By Kate Sitter
I’m no stranger to branding. Anyone growing up with incessant commercials, jingles and logos is familiar. I’m also no stranger to personal branding. How else is a middle child supposed to get attention?
But on the question of global branding, I stuttered. Sure, I’m the theatric middle child of three whose accent color is leopard print. But what is that girl’s business on a global scale?
Here’s the thing—business is global. The digital innovation made it so. So wouldn’t that make my business on a global scale inherently… global?
The digital innovation was a disruption. The Internet irrevocably changed the way brands, consumers, friends and the government communicated, shared information, gave feedback and affected change.
How this affects personal branding is in exposure potential. Social media profiles are public by default. My Facebook, Twitter, Instagram, LinkedIn, and about.me profiles offer an even landscape of exposure. This means that there is no filter that prevents a student in Germany from connecting with me on Instagram after searching a random tag such as “nature.”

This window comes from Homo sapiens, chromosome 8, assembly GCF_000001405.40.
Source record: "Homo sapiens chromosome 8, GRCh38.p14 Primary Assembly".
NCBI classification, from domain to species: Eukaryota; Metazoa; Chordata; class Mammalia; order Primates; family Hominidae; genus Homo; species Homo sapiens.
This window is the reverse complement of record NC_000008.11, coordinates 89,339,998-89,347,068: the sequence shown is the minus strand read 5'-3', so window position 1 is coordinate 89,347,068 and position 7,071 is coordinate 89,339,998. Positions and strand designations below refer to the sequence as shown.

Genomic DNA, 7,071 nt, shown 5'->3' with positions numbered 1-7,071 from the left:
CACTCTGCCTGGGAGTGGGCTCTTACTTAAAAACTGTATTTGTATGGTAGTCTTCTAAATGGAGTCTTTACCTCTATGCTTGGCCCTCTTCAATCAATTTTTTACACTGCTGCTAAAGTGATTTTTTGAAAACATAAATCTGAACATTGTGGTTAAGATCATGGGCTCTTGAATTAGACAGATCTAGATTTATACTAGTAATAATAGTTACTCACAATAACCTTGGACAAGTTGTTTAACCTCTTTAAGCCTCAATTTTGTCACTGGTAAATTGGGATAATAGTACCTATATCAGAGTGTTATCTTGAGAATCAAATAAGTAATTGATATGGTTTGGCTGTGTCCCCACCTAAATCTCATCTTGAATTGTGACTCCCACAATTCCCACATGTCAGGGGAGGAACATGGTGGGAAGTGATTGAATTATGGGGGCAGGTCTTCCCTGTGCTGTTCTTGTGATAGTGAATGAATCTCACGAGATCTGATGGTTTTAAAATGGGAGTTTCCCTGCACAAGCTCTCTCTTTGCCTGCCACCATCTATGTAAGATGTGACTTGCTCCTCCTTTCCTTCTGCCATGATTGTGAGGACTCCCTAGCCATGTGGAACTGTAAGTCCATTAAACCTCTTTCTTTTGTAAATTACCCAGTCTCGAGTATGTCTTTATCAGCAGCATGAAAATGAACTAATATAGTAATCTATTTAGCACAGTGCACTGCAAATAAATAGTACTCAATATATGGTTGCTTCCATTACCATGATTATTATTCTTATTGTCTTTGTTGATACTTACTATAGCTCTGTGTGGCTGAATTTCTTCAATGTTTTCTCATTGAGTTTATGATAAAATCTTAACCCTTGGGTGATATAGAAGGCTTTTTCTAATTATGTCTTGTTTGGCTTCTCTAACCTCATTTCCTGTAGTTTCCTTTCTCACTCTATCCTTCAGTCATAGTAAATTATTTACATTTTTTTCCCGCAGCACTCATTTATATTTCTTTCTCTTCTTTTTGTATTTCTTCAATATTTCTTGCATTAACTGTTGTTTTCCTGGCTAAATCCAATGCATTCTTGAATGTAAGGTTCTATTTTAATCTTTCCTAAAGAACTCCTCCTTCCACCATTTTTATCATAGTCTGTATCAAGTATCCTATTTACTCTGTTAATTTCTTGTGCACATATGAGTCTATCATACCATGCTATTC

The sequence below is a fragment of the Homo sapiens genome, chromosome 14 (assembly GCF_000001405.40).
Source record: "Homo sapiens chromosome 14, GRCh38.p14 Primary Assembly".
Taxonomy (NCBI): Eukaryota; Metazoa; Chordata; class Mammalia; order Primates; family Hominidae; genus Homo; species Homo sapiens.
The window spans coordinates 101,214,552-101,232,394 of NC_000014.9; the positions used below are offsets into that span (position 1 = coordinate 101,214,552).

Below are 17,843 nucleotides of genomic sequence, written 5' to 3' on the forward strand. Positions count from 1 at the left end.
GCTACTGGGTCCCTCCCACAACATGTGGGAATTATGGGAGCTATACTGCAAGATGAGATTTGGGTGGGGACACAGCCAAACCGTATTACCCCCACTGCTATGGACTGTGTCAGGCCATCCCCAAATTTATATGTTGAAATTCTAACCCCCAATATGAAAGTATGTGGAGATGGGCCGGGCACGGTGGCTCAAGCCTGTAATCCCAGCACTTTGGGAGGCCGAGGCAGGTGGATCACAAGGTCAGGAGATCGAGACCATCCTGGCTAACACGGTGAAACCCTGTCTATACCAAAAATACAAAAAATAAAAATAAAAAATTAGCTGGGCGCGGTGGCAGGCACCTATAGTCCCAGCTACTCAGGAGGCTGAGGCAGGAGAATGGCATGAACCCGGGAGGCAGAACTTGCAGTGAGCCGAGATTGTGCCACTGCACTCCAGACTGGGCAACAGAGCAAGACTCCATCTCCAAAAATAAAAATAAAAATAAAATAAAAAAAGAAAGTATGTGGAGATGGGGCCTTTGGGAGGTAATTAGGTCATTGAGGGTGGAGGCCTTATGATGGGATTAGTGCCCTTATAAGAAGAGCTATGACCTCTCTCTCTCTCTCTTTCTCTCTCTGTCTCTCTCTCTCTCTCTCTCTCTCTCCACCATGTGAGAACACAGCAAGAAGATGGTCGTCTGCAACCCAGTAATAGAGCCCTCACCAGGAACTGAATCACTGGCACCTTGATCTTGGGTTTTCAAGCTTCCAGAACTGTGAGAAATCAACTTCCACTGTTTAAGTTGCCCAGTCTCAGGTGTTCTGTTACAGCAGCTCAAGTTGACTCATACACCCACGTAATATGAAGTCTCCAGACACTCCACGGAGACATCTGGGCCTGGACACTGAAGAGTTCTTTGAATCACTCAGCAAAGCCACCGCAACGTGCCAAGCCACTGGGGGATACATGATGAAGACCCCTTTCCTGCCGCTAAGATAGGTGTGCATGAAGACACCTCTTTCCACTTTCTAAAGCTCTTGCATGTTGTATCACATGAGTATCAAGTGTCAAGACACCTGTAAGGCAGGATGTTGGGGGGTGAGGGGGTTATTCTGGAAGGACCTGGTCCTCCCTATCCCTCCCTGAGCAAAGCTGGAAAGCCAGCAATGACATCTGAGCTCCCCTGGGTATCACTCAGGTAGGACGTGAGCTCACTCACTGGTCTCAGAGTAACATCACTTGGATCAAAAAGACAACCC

The Internet offers a global, interconnected experience. It’s one that I am inherently part of through no choice of my own. What is a choice is to make my personal brand globally appealing.
After studying abroad in Greece and Italy, my global mindset was expanded. Identifying the differences between American and European culture inspired me to ditch ethnocentricity and to become more open-minded. It’s a naiveté we’re no longer allotted, believing that all value is capped from sea to shining sea.
There is rich culture, rich value in the thoughts and practices of other cultures. By realizing this, the language we use to brand ourselves and the mission we stand for becomes more accepting.